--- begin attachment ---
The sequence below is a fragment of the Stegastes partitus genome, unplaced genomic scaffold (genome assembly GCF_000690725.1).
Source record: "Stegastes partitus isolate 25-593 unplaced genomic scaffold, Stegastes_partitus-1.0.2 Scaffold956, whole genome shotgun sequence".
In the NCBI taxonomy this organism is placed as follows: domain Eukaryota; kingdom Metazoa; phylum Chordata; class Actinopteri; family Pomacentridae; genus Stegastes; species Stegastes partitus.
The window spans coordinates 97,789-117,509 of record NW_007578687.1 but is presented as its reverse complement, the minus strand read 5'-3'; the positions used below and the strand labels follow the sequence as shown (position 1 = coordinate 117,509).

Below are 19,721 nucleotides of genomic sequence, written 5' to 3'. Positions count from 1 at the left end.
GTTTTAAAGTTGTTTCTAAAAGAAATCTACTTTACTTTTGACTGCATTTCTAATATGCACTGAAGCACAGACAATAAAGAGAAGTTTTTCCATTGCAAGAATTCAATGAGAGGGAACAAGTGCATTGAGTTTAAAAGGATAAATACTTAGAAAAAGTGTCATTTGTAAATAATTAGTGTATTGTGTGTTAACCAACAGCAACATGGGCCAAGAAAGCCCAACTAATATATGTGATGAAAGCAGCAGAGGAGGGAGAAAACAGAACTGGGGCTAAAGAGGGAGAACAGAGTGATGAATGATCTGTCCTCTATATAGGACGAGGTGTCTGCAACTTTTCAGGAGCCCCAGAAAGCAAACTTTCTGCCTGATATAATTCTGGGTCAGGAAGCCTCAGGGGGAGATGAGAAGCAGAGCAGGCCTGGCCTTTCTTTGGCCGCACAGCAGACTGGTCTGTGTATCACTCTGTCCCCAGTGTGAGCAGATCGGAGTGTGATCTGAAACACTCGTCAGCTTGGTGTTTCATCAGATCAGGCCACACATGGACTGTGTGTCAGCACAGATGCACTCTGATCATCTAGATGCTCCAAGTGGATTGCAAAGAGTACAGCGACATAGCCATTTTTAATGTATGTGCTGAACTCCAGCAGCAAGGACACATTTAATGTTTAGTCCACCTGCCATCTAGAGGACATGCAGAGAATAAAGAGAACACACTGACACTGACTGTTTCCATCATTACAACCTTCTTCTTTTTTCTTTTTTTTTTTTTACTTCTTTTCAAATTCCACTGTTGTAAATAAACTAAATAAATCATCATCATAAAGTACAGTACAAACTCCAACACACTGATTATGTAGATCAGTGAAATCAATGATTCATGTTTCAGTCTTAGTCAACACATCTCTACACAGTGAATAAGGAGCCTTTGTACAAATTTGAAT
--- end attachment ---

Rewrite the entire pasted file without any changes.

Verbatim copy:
The sequence below is a fragment of the Stegastes partitus genome, unplaced genomic scaffold (genome assembly GCF_000690725.1).
Source record: "Stegastes partitus isolate 25-593 unplaced genomic scaffold, Stegastes_partitus-1.0.2 Scaffold956, whole genome shotgun sequence".
In the NCBI taxonomy this organism is placed as follows: domain Eukaryota; kingdom Metazoa; phylum Chordata; class Actinopteri; family Pomacentridae; genus Stegastes; species Stegastes partitus.
The window spans coordinates 97,789-117,509 of record NW_007578687.1 but is presented as its reverse complement, the minus strand read 5'-3'; the positions used below and the strand labels follow the sequence as shown (position 1 = coordinate 117,509).

Below are 19,721 nucleotides of genomic sequence, written 5' to 3'. Positions count from 1 at the left end.
GTTTTAAAGTTGTTTCTAAAAGAAATCTACTTTACTTTTGACTGCATTTCTAATATGCACTGAAGCACAGACAATAAAGAGAAGTTTTTCCATTGCAAGAATTCAATGAGAGGGAACAAGTGCATTGAGTTTAAAAGGATAAATACTTAGAAAAAGTGTCATTTGTAAATAATTAGTGTATTGTGTGTTAACCAACAGCAACATGGGCCAAGAAAGCCCAACTAATATATGTGATGAAAGCAGCAGAGGAGGGAGAAAACAGAACTGGGGCTAAAGAGGGAGAACAGAGTGATGAATGATCTGTCCTCTATATAGGACGAGGTGTCTGCAACTTTTCAGGAGCCCCAGAAAGCAAACTTTCTGCCTGATATAATTCTGGGTCAGGAAGCCTCAGGGGGAGATGAGAAGCAGAGCAGGCCTGGCCTTTCTTTGGCCGCACAGCAGACTGGTCTGTGTATCACTCTGTCCCCAGTGTGAGCAGATCGGAGTGTGATCTGAAACACTCGTCAGCTTGGTGTTTCATCAGATCAGGCCACACATGGACTGTGTGTCAGCACAGATGCACTCTGATCATCTAGATGCTCCAAGTGGATTGCAAAGAGTACAGCGACATAGCCATTTTTAATGTATGTGCTGAACTCCAGCAGCAAGGACACATTTAATGTTTAGTCCACCTGCCATCTAGAGGACATGCAGAGAATAAAGAGAACACACTGACACTGACTGTTTCCATCATTACAACCTTCTTCTTTTTTCTTTTTTTTTTTTTACTTCTTTTCAAATTCCACTGTTGTAAATAAACTAAATAAATCATCATCATAAAGTACAGTACAAACTCCAACACACTGATTATGTAGATCAGTGAAATCAATGATTCATGTTTCAGTCTTAGTCAACACATCTCTACACAGTGAATAAGGAGCCTTTGTACAAATTTGAAT